By Mary Summerbell
“I wanted to show what real cooperation looks like within a community.” So begins “Sherman Park Rising,” a short film featured at Beloit International Film Festival this year. These opening words, spoken clearly and confidently by artist Tia Richardson, instantly set the mood, the tone, and the goal of both the mural and the movie about it that she co-produced.
“Sherman Park Rising” is a 17-by-56 foot mural on the side of a building, next to an empty lot, at the corner of 47th and Center Streets in Milwaukee, Wisconsin. Painted last summer, with supervision, by anyone willing to pick up a brush and give their time and skills to it, it shows, in bright, colorful detail, scenes representing the collective stories, concerns, needs, wants and dreams of a struggling neighborhood looking for a new, more positive identity. In an eclectic area that has been stigmatized by poverty and violence, residents now find an intersection where old issues meet beautiful images of better possibilities. And they helped create it – from the mayor to the little kid saying, “Look. And I didn’t even go outside the lines.”
See the mural online at Cosmic Butterfly Design. Better yet, go see it for real. It is a powerful experience, with a strong positive impact for many, many people. It’s a true and beautiful tribute to the human spirit. And yet it almost didn’t happen. With plans in place, but funding uncertain, and deadlines for action approaching, it came time to try something or lose the entire project. In the movie Tia tearfully tells us how, not knowing if the money would come, she made the decision to take the risk, and took the first step – holding the community workshops that became the foundation for the content of the design.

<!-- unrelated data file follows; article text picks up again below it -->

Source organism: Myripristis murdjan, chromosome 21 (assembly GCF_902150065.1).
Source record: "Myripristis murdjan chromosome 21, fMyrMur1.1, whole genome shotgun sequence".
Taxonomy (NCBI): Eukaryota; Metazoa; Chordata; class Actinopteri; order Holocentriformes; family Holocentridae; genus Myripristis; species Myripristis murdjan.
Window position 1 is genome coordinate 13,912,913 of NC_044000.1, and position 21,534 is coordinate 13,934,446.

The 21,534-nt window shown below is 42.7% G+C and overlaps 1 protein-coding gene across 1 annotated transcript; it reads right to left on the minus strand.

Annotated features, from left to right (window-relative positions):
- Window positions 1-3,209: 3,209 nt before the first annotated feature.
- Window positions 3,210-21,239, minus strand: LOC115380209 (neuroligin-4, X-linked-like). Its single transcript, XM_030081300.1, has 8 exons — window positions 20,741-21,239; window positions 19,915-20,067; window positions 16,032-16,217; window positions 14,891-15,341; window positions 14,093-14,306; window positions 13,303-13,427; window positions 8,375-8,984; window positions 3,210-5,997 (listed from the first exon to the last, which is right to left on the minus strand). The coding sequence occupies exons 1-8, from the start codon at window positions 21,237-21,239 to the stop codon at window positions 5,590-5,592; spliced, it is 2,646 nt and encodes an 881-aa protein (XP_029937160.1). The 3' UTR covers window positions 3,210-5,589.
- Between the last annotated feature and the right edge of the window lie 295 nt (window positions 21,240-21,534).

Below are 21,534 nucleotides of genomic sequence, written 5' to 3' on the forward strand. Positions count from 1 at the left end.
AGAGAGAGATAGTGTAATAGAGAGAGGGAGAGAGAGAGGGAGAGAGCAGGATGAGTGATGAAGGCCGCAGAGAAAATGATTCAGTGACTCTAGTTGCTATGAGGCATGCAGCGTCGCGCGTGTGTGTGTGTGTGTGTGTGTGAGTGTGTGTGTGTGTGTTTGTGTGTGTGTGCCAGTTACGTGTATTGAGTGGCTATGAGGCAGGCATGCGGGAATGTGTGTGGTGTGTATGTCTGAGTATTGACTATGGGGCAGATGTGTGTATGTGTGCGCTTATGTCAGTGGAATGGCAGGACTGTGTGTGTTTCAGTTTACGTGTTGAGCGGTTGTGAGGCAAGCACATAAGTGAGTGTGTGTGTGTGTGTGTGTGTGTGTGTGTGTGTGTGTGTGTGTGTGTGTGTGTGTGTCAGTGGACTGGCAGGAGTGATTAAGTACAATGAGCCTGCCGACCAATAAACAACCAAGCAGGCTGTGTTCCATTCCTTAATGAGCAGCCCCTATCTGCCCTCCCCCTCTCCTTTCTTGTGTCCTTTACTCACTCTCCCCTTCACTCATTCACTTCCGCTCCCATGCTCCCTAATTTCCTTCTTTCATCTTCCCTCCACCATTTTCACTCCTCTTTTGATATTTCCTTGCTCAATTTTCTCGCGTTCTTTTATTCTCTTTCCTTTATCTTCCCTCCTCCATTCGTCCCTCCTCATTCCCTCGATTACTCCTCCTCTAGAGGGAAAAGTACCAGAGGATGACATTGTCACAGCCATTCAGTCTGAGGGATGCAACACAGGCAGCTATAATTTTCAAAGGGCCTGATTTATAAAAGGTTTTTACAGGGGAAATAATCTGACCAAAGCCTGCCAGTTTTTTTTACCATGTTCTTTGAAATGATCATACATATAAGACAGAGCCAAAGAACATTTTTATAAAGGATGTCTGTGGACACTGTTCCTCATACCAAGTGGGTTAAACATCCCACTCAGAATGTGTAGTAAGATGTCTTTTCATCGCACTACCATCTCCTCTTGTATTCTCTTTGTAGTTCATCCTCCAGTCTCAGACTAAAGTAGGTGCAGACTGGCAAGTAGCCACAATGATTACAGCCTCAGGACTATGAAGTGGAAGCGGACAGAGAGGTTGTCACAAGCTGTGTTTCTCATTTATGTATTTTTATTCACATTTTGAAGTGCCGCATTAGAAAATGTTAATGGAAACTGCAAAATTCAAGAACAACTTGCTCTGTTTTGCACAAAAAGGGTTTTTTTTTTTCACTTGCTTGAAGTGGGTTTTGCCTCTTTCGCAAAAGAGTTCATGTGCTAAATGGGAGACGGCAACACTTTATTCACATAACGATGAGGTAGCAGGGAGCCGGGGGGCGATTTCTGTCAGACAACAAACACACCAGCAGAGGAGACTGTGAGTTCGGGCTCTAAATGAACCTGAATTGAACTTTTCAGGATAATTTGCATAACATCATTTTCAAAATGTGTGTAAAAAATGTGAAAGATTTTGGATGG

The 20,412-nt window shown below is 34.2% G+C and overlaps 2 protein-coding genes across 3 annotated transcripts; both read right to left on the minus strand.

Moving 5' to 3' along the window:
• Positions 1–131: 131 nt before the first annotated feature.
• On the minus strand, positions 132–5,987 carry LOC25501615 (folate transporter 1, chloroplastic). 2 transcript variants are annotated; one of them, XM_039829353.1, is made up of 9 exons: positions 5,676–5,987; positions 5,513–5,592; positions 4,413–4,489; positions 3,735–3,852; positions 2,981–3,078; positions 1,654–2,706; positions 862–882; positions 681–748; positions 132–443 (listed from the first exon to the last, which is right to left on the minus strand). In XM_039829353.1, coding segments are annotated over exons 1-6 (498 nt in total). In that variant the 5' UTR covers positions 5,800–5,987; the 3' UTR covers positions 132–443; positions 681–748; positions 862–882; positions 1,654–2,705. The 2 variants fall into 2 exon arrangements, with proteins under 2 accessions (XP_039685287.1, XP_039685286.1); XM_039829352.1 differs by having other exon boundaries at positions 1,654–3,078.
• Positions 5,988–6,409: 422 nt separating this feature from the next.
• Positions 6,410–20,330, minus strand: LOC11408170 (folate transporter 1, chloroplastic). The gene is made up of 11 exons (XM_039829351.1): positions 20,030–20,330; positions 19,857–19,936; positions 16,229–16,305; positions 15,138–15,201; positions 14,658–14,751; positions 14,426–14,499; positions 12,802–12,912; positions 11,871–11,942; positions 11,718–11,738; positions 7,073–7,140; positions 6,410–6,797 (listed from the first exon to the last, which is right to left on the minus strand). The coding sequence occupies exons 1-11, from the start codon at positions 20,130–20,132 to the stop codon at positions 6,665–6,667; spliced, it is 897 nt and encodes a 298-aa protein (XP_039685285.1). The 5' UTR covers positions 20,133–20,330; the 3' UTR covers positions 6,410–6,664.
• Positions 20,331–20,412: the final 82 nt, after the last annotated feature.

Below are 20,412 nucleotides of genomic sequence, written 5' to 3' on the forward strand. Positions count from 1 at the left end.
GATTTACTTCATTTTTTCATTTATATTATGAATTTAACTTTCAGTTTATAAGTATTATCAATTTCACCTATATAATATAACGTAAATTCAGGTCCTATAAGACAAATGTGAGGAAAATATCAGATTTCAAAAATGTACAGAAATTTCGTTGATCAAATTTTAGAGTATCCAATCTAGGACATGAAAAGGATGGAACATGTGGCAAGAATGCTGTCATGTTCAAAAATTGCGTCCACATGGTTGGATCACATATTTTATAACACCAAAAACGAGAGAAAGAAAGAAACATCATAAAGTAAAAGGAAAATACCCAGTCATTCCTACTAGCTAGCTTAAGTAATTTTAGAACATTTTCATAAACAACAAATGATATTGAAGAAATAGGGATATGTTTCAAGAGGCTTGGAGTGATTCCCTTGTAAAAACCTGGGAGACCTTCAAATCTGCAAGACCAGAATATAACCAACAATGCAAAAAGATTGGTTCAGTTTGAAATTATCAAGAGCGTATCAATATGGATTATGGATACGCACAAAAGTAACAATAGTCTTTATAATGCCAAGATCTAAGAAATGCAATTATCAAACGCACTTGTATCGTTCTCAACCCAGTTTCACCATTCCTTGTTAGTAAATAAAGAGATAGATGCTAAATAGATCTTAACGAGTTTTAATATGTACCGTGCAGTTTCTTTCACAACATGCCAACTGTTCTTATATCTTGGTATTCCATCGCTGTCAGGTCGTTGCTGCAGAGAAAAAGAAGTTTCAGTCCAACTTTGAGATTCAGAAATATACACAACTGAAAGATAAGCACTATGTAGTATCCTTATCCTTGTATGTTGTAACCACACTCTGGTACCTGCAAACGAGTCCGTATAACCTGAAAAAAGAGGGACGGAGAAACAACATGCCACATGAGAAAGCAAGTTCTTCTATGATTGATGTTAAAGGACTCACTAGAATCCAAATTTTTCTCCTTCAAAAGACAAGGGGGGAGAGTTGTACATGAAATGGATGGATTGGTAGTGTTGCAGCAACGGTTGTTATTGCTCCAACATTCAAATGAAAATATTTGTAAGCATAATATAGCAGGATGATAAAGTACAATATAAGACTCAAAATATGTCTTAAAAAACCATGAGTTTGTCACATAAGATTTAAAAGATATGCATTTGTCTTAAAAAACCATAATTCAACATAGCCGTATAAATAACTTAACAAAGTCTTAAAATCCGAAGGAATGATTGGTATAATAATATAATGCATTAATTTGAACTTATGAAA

The people brought so much to those meetings. They were so open, spontaneous, serious, sincere in their shared reflections and in their individual opinions of what they wanted on this mural, and how they wanted themselves and the place where they live to be publicly represented. They were blunt and funny, sometimes nicely insisting that this or that be included, telling why it is important to them. Like kids, they make simple sketches and stick figure drawings and endearingly explain what they mean. Tia tells them, “I’m in service to you on this project. How you feel is my measure.” One woman says it feels like “somebody finally listening.”
On mural dedication day I hear Tia say that every single story, every single request, every single picture from the people at the workshops is represented somewhere in the mural. Every single one. This is much of why the mural has such a poignant effect on us. We all have a story. And behind every picture is a story. We relate to stories, find ourselves in stories. Tia says, “Murals are a way for me to tell a larger story over a space.” But it’s more than that. She takes all the individual stories and blends them in a way that we can all appreciate, because we can see where we fit in. We can identify our part in the bigger story, which becomes a community story, a universal story. So many stories blended into a greater story of a shared journey of life experience, expressed through art, and art as a life experience.